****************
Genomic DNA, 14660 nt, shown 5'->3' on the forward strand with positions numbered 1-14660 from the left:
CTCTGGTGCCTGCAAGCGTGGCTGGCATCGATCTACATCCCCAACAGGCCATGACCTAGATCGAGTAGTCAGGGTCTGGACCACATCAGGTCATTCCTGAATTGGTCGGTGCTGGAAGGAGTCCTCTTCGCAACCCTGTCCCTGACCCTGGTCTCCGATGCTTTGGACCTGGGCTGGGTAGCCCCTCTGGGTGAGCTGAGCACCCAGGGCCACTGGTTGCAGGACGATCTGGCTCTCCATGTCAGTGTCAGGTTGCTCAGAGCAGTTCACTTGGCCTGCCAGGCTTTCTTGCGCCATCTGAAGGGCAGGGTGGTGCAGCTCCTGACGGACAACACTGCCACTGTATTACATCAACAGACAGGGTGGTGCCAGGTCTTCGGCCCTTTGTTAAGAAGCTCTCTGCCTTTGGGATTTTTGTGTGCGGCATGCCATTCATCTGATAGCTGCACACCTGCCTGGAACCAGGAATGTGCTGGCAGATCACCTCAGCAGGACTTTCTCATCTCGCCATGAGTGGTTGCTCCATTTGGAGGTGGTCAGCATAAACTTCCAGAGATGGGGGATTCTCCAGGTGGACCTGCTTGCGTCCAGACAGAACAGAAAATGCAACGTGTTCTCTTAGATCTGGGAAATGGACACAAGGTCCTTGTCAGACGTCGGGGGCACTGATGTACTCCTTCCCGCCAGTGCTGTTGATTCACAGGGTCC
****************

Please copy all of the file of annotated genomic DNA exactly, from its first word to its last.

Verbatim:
Genomic DNA, 14660 nt, shown 5'->3' on the forward strand with positions numbered 1-14660 from the left:
CTCTGGTGCCTGCAAGCGTGGCTGGCATCGATCTACATCCCCAACAGGCCATGACCTAGATCGAGTAGTCAGGGTCTGGACCACATCAGGTCATTCCTGAATTGGTCGGTGCTGGAAGGAGTCCTCTTCGCAACCCTGTCCCTGACCCTGGTCTCCGATGCTTTGGACCTGGGCTGGGTAGCCCCTCTGGGTGAGCTGAGCACCCAGGGCCACTGGTTGCAGGACGATCTGGCTCTCCATGTCAGTGTCAGGTTGCTCAGAGCAGTTCACTTGGCCTGCCAGGCTTTCTTGCGCCATCTGAAGGGCAGGGTGGTGCAGCTCCTGACGGACAACACTGCCACTGTATTACATCAACAGACAGGGTGGTGCCAGGTCTTCGGCCCTTTGTTAAGAAGCTCTCTGCCTTTGGGATTTTTGTGTGCGGCATGCCATTCATCTGATAGCTGCACACCTGCCTGGAACCAGGAATGTGCTGGCAGATCACCTCAGCAGGACTTTCTCATCTCGCCATGAGTGGTTGCTCCATTTGGAGGTGGTCAGCATAAACTTCCAGAGATGGGGGATTCTCCAGGTGGACCTGCTTGCGTCCAGACAGAACAGAAAATGCAACGTGTTCTCTTAGATCTGGGAAATGGACACAAGGTCCTTGTCAGACGTCGGGGGCACTGATGTACTCCTTCCCGCCAGTGCTGTTGATTCACAGGGTCC